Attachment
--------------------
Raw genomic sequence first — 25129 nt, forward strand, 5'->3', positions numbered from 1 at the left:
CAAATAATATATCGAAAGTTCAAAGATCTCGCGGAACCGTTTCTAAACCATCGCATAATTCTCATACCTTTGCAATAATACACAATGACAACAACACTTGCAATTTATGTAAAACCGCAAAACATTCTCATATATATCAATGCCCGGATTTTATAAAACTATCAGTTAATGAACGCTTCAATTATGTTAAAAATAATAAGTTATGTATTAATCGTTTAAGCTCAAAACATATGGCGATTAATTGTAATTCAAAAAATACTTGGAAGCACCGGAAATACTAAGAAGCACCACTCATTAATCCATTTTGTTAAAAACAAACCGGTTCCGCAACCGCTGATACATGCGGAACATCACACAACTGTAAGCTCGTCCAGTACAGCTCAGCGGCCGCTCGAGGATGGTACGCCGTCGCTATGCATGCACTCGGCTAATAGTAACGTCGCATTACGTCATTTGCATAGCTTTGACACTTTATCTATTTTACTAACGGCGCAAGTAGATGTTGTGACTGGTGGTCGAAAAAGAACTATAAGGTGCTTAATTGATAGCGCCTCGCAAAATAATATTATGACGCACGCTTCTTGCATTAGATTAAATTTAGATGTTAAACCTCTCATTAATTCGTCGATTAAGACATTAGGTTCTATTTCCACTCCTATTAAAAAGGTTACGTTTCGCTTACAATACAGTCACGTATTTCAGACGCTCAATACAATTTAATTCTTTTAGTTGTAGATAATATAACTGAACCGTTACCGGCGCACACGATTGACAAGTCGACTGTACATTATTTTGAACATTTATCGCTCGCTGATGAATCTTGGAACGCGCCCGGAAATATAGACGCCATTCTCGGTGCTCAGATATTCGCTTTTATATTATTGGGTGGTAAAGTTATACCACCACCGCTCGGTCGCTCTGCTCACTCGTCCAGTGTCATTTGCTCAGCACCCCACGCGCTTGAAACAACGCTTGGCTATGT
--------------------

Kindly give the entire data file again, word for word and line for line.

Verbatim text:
Raw genomic sequence first — 25129 nt, forward strand, 5'->3', positions numbered from 1 at the left:
CAAATAATATATCGAAAGTTCAAAGATCTCGCGGAACCGTTTCTAAACCATCGCATAATTCTCATACCTTTGCAATAATACACAATGACAACAACACTTGCAATTTATGTAAAACCGCAAAACATTCTCATATATATCAATGCCCGGATTTTATAAAACTATCAGTTAATGAACGCTTCAATTATGTTAAAAATAATAAGTTATGTATTAATCGTTTAAGCTCAAAACATATGGCGATTAATTGTAATTCAAAAAATACTTGGAAGCACCGGAAATACTAAGAAGCACCACTCATTAATCCATTTTGTTAAAAACAAACCGGTTCCGCAACCGCTGATACATGCGGAACATCACACAACTGTAAGCTCGTCCAGTACAGCTCAGCGGCCGCTCGAGGATGGTACGCCGTCGCTATGCATGCACTCGGCTAATAGTAACGTCGCATTACGTCATTTGCATAGCTTTGACACTTTATCTATTTTACTAACGGCGCAAGTAGATGTTGTGACTGGTGGTCGAAAAAGAACTATAAGGTGCTTAATTGATAGCGCCTCGCAAAATAATATTATGACGCACGCTTCTTGCATTAGATTAAATTTAGATGTTAAACCTCTCATTAATTCGTCGATTAAGACATTAGGTTCTATTTCCACTCCTATTAAAAAGGTTACGTTTCGCTTACAATACAGTCACGTATTTCAGACGCTCAATACAATTTAATTCTTTTAGTTGTAGATAATATAACTGAACCGTTACCGGCGCACACGATTGACAAGTCGACTGTACATTATTTTGAACATTTATCGCTCGCTGATGAATCTTGGAACGCGCCCGGAAATATAGACGCCATTCTCGGTGCTCAGATATTCGCTTTTATATTATTGGGTGGTAAAGTTATACCACCACCGCTCGGTCGCTCTGCTCACTCGTCCAGTGTCATTTGCTCAGCACCCCACGCGCTTGAAACAACGCTTGGCTATGT